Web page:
Blackbody radiation

Figure 1. Blackbody radiation curves for six different temperatures.[1]

Blackbody radiation, sometimes called cavity radiation, refers to the behavior of a system that absorbs all radiation that is incident upon it and then re-radiates energy. This re-radiated energy is characteristic of the system and doesn't depend on the energy that is hitting it. The radiated energy depends strongly on the temperature of the object instead.[2] The object on which the radiation is incident is a special type of object known as a blackbody, a theoretically ideal radiator and absorber, which absorbs all radiation that is incident upon it.[3]

While there's no such thing as a perfect blackbody, most solid objects are sufficiently close to being a blackbody that they can be treated as being 'close enough'. The sun giving off sunlight, for example, can be treated as a perfect blackbody. On the other hand, the Earth needs to have a correction factor. This correction is taken to be a percentage, 70% of a perfect blackbody. This means that the radiation emitted still looks like figure 1, but it is 30% less energy, more or less uniformly across all of the wavelengths. The Earth's atmosphere cannot be treated as a blackbody. Please see solar energy to the Earth for a more detailed discussion of this.

It is difficult to imagine an object that absorbs and emits all wavelengths with equal probability but not equal magnitude. In other words the object would be equally capable of giving off any wavelength of light, it just wouldn't tend to because different wavelengths have different energies. The way physicists often imagine this object is as a hollow metal box with a very small hole in it. This box is in thermal equilibrium and is filled with radiation that bounces around inside the box, being emitted and reflected by the metallic walls. The tiny hole in one wall of the box allows some of the radiation from in the box to escape. Radiation from outside the box hits the hole and is trapped inside the box and is not likely to be re-emitted from the tiny hole, thus no reflections occur from the blackbody. The only radiation that emerges from the hole is a sample of the radiation bouncing around inside the box.[4]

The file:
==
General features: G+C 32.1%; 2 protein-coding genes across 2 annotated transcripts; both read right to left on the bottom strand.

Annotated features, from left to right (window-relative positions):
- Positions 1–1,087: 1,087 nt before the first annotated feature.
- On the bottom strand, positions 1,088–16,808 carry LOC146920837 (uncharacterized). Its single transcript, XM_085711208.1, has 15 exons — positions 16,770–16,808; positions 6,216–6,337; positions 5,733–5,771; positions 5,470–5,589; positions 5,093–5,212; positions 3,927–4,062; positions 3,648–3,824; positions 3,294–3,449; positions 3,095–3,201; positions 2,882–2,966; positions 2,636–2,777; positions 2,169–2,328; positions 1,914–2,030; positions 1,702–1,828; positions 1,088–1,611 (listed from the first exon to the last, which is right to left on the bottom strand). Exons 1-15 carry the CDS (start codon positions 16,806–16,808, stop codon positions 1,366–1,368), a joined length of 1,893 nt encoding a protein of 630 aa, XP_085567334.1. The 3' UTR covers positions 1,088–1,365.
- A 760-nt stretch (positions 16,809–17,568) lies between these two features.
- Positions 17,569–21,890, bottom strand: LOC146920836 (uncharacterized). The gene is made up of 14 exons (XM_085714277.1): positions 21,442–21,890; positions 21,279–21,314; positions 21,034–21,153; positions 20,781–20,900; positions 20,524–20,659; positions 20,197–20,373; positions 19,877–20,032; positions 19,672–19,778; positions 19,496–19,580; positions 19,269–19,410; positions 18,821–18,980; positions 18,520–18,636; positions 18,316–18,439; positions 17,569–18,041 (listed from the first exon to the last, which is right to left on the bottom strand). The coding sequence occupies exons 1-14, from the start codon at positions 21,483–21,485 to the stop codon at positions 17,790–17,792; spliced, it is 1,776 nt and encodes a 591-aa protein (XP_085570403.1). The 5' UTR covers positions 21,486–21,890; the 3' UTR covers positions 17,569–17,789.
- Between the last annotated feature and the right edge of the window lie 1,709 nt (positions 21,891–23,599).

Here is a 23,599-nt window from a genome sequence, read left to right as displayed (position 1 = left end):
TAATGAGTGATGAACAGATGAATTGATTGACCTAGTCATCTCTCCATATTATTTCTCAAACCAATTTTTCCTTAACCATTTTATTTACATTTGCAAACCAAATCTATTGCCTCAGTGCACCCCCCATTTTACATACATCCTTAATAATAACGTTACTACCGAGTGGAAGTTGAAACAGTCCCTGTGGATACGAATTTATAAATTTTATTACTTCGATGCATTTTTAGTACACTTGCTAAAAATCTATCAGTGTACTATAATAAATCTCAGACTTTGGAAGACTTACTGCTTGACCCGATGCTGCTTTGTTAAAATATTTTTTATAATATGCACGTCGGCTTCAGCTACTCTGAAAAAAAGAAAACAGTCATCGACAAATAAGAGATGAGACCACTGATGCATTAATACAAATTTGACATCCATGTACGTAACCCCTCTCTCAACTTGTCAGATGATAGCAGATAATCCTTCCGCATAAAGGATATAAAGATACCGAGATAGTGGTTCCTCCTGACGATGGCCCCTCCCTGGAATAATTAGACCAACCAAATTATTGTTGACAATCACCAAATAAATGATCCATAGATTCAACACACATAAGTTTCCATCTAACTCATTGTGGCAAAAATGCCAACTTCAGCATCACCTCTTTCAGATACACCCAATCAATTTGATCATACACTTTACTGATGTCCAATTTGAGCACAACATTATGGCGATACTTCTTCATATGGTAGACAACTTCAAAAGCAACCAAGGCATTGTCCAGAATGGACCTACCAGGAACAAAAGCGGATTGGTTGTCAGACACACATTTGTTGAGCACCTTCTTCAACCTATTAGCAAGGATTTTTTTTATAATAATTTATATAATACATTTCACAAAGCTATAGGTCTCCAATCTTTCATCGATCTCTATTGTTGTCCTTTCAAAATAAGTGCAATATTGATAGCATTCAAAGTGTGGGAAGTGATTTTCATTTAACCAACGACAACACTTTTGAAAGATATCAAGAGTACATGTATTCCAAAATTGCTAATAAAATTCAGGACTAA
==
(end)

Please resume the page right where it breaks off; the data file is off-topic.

The Ultraviolet Catastrophe

In classical physics, the predictions were that an ideal blackbody at thermal equilibrium would emit radiation with infinite power. This came from another law, Rayleigh-Jeans Law, that expresses energy as being proportional to [math]\lambda^{-4}[/math].[5] This law predicted that the sum of all the energies at all wavelengths resulted in an infinite amount of energy in the system. The term "ultraviolet catastrophe" was used to refer to this paradox.[6]

Physicist Max Planck resolved this paradox by predicting that energy came in discrete amounts, known as quanta. This is a main principle in quantum mechanics. The equation he derived was not proportional to [math]\lambda^{-4}[/math] any longer, but rather took the form:

[math]E_{av} = \frac{h\nu}{\exp(\frac{h\nu}{k_{B}T}) - 1}[/math]